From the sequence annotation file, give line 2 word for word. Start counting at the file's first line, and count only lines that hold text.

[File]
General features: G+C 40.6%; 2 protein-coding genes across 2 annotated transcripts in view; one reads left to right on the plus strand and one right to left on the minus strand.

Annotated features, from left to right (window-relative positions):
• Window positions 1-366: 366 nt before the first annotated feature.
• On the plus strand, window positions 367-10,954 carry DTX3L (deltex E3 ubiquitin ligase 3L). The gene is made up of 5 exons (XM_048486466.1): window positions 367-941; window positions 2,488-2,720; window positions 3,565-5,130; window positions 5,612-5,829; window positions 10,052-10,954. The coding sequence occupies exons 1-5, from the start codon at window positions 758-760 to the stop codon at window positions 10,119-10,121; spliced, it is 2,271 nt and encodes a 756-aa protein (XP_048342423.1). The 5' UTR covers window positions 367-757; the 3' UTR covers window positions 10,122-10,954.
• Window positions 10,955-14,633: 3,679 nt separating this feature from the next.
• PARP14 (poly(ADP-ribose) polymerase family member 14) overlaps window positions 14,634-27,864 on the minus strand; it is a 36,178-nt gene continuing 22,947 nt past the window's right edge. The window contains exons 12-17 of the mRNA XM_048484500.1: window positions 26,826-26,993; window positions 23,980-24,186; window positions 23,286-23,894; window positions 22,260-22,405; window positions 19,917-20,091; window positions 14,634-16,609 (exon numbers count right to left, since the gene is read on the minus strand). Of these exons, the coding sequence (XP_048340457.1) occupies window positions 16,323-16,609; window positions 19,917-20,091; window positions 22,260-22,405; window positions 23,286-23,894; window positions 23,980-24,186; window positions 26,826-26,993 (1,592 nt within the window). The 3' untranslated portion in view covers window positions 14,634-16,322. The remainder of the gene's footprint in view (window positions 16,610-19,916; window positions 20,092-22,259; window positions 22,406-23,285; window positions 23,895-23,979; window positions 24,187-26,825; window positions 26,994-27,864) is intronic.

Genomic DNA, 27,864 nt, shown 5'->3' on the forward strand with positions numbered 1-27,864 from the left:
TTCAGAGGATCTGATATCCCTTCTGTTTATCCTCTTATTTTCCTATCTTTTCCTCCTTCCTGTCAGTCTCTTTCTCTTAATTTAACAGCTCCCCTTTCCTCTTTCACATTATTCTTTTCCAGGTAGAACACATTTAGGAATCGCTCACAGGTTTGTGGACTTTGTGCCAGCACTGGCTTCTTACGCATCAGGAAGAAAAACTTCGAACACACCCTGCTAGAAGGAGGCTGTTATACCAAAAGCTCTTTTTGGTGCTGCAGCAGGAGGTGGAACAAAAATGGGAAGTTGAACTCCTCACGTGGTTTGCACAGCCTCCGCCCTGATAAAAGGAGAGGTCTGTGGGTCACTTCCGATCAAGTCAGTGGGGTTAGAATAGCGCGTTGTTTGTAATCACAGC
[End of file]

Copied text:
Annotated features, from left to right (window-relative positions):